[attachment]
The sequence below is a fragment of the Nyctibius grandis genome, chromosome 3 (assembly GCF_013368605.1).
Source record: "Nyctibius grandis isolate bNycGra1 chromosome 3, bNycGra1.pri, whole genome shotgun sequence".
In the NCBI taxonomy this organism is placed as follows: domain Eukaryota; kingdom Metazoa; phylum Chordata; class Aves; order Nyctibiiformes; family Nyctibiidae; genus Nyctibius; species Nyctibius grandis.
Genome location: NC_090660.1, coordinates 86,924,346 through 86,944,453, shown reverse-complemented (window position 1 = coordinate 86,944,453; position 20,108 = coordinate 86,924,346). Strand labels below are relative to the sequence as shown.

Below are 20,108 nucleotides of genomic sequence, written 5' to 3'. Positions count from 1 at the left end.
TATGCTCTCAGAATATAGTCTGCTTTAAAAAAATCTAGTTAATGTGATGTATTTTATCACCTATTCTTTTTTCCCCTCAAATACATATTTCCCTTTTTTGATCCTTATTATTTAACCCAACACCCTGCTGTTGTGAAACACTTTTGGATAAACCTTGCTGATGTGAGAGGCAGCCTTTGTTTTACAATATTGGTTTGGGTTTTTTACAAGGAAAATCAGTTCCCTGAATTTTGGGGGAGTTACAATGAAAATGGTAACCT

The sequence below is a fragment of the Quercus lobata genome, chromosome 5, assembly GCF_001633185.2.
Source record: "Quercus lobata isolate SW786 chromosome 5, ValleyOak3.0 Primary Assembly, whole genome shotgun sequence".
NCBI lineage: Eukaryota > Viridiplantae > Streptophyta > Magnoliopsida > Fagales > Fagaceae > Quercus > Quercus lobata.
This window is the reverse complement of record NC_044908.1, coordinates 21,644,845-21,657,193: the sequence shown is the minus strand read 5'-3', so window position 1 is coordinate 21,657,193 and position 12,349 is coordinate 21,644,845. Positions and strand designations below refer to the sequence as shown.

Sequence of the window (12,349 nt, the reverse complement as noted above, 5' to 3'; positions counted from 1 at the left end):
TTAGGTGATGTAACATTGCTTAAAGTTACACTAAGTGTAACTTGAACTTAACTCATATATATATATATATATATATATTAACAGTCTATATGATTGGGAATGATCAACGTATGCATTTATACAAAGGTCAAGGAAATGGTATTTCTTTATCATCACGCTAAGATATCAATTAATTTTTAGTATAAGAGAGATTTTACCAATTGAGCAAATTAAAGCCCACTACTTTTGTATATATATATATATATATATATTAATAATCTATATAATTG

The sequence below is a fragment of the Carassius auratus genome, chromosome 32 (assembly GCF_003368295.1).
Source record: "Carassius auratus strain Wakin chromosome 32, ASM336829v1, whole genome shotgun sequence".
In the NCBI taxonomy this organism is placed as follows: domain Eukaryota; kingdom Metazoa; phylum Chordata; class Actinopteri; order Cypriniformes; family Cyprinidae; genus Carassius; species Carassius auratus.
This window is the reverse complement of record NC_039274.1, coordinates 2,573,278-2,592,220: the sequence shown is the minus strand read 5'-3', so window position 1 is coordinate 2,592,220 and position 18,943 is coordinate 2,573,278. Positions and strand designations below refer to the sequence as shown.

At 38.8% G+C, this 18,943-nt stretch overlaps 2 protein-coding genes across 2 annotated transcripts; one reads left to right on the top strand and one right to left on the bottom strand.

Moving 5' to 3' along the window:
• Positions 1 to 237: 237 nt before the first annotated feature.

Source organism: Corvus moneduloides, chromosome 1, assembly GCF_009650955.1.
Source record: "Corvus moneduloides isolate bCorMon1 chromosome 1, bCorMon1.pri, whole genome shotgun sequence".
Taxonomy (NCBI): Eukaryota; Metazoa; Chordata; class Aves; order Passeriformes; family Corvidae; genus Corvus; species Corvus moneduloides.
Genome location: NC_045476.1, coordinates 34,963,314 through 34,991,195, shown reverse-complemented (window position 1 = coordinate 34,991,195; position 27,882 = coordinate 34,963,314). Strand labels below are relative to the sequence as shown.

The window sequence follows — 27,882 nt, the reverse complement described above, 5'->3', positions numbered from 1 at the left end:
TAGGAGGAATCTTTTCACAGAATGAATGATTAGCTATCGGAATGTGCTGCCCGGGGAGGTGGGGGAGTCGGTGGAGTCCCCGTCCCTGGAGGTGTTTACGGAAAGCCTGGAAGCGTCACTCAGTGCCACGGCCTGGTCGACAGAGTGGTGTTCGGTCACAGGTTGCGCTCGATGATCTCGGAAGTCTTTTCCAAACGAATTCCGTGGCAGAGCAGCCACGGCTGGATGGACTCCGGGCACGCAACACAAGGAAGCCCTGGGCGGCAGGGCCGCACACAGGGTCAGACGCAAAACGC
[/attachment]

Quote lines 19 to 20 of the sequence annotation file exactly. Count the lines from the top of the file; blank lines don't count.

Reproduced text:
• Positions 1 to 237: 237 nt before the first annotated feature.

Source organism: Corvus moneduloides, chromosome 1, assembly GCF_009650955.1.